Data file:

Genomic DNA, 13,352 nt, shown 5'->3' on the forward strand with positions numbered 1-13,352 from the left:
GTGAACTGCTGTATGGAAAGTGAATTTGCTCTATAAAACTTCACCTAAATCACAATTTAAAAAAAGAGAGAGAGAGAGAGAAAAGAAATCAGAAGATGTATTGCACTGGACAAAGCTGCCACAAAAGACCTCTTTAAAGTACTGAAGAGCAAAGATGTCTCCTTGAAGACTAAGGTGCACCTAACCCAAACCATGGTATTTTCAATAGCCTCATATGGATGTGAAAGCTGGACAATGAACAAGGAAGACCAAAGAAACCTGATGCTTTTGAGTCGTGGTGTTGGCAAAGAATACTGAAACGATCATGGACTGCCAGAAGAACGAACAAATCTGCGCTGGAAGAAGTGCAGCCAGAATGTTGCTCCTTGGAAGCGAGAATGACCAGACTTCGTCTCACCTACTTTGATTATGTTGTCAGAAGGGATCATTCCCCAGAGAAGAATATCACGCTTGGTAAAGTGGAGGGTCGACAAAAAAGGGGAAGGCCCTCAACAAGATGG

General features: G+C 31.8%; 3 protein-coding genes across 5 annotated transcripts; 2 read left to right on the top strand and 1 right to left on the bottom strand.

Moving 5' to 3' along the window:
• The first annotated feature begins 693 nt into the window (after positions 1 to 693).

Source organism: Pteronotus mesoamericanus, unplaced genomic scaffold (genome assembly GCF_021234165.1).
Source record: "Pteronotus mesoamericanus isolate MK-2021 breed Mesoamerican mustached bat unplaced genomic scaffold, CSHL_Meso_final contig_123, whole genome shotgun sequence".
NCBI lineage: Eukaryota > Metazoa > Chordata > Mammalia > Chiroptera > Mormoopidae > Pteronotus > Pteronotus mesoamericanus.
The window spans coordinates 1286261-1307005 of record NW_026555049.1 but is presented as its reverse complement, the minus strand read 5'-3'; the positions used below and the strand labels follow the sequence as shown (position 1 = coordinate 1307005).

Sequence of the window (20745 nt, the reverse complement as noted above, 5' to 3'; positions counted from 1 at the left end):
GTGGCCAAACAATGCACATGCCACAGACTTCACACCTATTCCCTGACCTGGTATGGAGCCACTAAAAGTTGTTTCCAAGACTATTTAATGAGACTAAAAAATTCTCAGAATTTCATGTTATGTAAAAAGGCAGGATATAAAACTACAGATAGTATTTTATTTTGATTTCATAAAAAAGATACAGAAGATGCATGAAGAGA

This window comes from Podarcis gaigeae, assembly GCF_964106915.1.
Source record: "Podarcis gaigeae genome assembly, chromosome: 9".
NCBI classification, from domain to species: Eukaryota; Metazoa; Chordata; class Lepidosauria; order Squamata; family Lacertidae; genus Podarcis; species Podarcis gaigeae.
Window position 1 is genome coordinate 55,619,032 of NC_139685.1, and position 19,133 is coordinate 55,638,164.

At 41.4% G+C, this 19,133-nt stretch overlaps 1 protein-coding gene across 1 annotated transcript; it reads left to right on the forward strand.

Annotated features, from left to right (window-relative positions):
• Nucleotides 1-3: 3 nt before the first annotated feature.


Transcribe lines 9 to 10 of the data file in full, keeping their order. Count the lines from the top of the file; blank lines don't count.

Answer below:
The window spans coordinates 1286261-1307005 of record NW_026555049.1 but is presented as its reverse complement, the minus strand read 5'-3'; the positions used below and the strand labels follow the sequence as shown (position 1 = coordinate 1307005).

Sequence of the window (20745 nt, the reverse complement as noted above, 5' to 3'; positions counted from 1 at the left end):